Late to the game, but worth waiting for!
Industry veteran Arnie Orlick (who started his career at A&S as Mike Gould’s assistant buyer) has tried several times to retire. The first was when Macy’s took over Rich’s, where he’d been president and then CEO (“I spent nine wonderful months playing golf in Atlanta but my wife wanted to move to NYC—and it’s tough to be retired in NYC…”); the next was after becoming CEO of Fortunoffs right before it closed. In January 2010, when Macy’s Inc. announced plans to launch the new Bloomingdale’s Outlet store concept, Bloomingdale’s chairman Mike Gould coaxed his colleague and friend out of his second retirement to head up the new division. “It was a challenge,” Orlick confides. “I came on board in January, nothing was in place (no system to transfer goods from the stores to the outlets, no system for putting two prices on the tickets…), and we needed to open four stores that year, two by August. In addition to logistical challenges, we needed to find exceptional merchants and planners. After all, we’re still Bloomingdale’s: our focus is always on better brands and forward fashion, even in the outlets.”
After much scrambling, Orlick had his buying/planning organization in place by mid-June and things have been moving forward since. To date, there are 11 outlets, the newest in Westbury, Long Island opened in September. The 12th will open in Livermore, California this month. Here, we speak with Orlick to for a closer look at Bloomingdale’s The Outlet Stores.
Why did Bloomingdale’s go into this business?
Because customers today are looking for value! Outlets are the fastest-growing venue at retail these days; several other upscale stores now have more outlets than regular stores. As a corporation, we were late to the game.
What’s your concept? How are you different from the competition?
A major differentiator is that while most stores have product made for their outlets and are heavily into private label, we use virtually no vendors outside of our matrix. And where we use them (less than a handful), it’s only to fill a specific void in our mix. Our stores average 25,000 square feet and while they’re not adjacent to our regular stores, they’re sometimes close (in Bergen County, N.J., they’re 1.5 miles apart; in Westbury, they’re within half a mile).
So you, like Nordstrom, don’t worry about your regular customers trading down?
No. There are already a good percentage of customers who shop both venues and some statistics claim that an outlet near the regular store actually helps business in both. (On the other hand, we have a successful outlet in Dallas but no regular store.) For us, it’s more about finding the “right” space. There’s a huge difference in performance based on various factors. We analyze total traffic, conversion rates, sales per square foot, etc. so we know what works. Unfortunately, many top malls are fully occupied.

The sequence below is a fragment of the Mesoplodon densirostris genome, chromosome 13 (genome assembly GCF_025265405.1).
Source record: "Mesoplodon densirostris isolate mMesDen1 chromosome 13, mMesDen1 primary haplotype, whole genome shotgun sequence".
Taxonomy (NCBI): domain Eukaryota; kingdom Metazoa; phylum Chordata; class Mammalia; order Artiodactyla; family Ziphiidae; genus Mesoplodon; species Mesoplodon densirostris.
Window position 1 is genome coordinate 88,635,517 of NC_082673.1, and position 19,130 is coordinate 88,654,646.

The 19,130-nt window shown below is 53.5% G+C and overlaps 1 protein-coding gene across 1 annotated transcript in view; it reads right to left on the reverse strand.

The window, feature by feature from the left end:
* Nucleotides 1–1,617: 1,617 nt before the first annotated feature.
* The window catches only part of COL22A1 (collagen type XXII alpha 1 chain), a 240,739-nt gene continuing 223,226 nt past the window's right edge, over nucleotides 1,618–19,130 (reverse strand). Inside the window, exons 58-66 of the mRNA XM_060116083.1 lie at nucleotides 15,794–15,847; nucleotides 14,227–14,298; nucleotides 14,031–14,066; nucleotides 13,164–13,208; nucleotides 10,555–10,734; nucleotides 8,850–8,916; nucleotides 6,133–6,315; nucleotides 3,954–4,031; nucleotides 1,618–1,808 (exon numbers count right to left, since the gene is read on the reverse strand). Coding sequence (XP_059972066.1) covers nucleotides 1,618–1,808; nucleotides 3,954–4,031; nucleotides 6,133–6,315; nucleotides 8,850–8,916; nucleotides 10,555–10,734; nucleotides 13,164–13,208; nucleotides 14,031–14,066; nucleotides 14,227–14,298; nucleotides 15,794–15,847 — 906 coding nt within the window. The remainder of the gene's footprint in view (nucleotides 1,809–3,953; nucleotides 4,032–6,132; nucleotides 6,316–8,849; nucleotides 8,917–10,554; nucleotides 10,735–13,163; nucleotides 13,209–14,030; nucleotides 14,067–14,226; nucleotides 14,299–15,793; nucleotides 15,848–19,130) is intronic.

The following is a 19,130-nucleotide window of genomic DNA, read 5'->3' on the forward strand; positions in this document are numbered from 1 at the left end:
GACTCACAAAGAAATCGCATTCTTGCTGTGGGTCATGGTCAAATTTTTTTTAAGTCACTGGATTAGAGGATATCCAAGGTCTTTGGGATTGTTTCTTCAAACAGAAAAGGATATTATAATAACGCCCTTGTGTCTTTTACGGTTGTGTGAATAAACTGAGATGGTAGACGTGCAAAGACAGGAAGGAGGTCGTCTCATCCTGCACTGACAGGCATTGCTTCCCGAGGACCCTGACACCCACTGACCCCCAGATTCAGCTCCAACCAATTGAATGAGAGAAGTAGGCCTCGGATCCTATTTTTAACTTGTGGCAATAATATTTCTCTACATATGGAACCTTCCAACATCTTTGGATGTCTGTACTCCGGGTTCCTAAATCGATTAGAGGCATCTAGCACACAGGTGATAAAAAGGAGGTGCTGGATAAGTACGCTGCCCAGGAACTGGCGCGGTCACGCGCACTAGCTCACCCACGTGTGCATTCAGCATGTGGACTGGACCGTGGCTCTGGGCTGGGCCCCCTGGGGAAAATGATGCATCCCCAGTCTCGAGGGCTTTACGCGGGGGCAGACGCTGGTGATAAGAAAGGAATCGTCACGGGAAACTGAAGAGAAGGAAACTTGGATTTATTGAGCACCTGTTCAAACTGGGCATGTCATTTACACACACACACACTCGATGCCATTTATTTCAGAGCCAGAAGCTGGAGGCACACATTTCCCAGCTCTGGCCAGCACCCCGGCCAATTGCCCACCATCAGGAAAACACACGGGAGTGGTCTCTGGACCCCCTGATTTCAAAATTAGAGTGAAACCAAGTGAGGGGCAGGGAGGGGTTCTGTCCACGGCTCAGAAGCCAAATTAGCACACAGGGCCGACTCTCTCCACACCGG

Could you further describe the stores?
They’re all one floor, about 22,000 square feet of selling space with a central cash register. The fixturing is consistent and totally mobile so we have the flexibility to move things around according to what’s hot. (We’re getting tremendous compliments on ease of shopping.) We have greeters at the door, price checkers and helpful sales associates. Our goal is to make the shopping experience as easy and pleasurable as possible. Interestingly, we’ve found that men make more self-purchases in outlet stores than in regular stores. They’re looking for deals, and perhaps a more simplified experience.
What’s hot right now?
The same trends that are hot in the regular stores. In men’s: outerwear, knits, sweaters and denim; in women’s: colored denim, cashmere, printed denim and fur accessories. We don’t always get the hot trends at the same time but they’re always the same trends. Of course each store is different in terms of how trendy or conservative, the ethnic and demographic breakdowns, the penetration of men’s or kids.
Could you describe how your buyers operate?
Our buyers and planners work the same way as the regular store buyers, they just have more responsibility. For example, we have one buyer (with two senior assistants) to cover all of ready-to-wear. In total, we use about 450 vendors; merchants need everything at a minimum 35 percent off the ticket price (and up to 80 percent off with our markdowns, BOGOs and weekly promotions…). It’s not an easy job because the buying process is different. With outlets, the first deal is the final deal. Our buyers have to understand value, know how to build relationships, and they have to be really smart.
How do you advertise markdowns and weekly promotions?
As with most lower-margin businesses, it’s mostly e-mail marketing (even though our outlets don’t sell product online). We don’t do social media yet; we don’t do TV. We use ROP only for store openings and big holidays.
Is there a loyalty program?
Yes. Bloomingdale’s has one program for everything: full-line, e-commerce and outlets. Customers can pick up reward gift cards anywhere and spend them anywhere.
What do you consider your biggest challenges?
Growing comp store sales and picking the right real estate.
Are your comp store sales growing?
While Macy’s does not break out Bloomingdale’s figures, we’re confident we’ll end the year with comp store gains.
What one thing do you most need from the market?
Prestige brands. There are never enough!